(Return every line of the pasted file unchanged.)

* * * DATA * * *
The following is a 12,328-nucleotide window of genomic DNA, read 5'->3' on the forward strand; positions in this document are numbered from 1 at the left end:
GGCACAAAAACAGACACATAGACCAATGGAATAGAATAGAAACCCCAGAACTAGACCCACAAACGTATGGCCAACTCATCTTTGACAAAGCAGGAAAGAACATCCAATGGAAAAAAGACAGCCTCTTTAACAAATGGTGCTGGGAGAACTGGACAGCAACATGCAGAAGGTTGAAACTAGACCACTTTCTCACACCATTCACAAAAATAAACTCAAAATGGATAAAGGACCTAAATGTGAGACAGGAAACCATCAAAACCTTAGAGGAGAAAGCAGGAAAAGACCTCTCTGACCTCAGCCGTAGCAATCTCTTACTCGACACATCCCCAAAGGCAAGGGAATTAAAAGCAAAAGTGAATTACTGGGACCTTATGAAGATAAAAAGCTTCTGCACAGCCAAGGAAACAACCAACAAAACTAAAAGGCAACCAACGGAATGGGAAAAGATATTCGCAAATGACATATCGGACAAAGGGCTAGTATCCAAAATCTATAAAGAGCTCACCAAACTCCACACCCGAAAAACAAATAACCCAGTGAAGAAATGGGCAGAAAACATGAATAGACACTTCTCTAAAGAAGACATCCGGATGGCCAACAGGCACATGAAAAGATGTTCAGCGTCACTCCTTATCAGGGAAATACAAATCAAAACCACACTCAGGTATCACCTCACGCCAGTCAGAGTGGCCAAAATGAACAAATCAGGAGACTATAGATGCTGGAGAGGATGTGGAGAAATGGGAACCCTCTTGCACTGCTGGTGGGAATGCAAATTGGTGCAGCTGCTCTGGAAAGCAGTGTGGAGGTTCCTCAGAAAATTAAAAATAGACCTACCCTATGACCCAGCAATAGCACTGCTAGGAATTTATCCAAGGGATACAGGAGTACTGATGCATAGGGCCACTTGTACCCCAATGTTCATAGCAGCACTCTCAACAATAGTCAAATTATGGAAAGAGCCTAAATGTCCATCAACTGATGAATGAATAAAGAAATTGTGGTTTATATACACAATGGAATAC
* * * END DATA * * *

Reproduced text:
The following is a 12,328-nucleotide window of genomic DNA, read 5'->3' on the forward strand; positions in this document are numbered from 1 at the left end:
GGCACAAAAACAGACACATAGACCAATGGAATAGAATAGAAACCCCAGAACTAGACCCACAAACGTATGGCCAACTCATCTTTGACAAAGCAGGAAAGAACATCCAATGGAAAAAAGACAGCCTCTTTAACAAATGGTGCTGGGAGAACTGGACAGCAACATGCAGAAGGTTGAAACTAGACCACTTTCTCACACCATTCACAAAAATAAACTCAAAATGGATAAAGGACCTAAATGTGAGACAGGAAACCATCAAAACCTTAGAGGAGAAAGCAGGAAAAGACCTCTCTGACCTCAGCCGTAGCAATCTCTTACTCGACACATCCCCAAAGGCAAGGGAATTAAAAGCAAAAGTGAATTACTGGGACCTTATGAAGATAAAAAGCTTCTGCACAGCCAAGGAAACAACCAACAAAACTAAAAGGCAACCAACGGAATGGGAAAAGATATTCGCAAATGACATATCGGACAAAGGGCTAGTATCCAAAATCTATAAAGAGCTCACCAAACTCCACACCCGAAAAACAAATAACCCAGTGAAGAAATGGGCAGAAAACATGAATAGACACTTCTCTAAAGAAGACATCCGGATGGCCAACAGGCACATGAAAAGATGTTCAGCGTCACTCCTTATCAGGGAAATACAAATCAAAACCACACTCAGGTATCACCTCACGCCAGTCAGAGTGGCCAAAATGAACAAATCAGGAGACTATAGATGCTGGAGAGGATGTGGAGAAATGGGAACCCTCTTGCACTGCTGGTGGGAATGCAAATTGGTGCAGCTGCTCTGGAAAGCAGTGTGGAGGTTCCTCAGAAAATTAAAAATAGACCTACCCTATGACCCAGCAATAGCACTGCTAGGAATTTATCCAAGGGATACAGGAGTACTGATGCATAGGGCCACTTGTACCCCAATGTTCATAGCAGCACTCTCAACAATAGTCAAATTATGGAAAGAGCCTAAATGTCCATCAACTGATGAATGAATAAAGAAATTGTGGTTTATATACACAATGGAATAC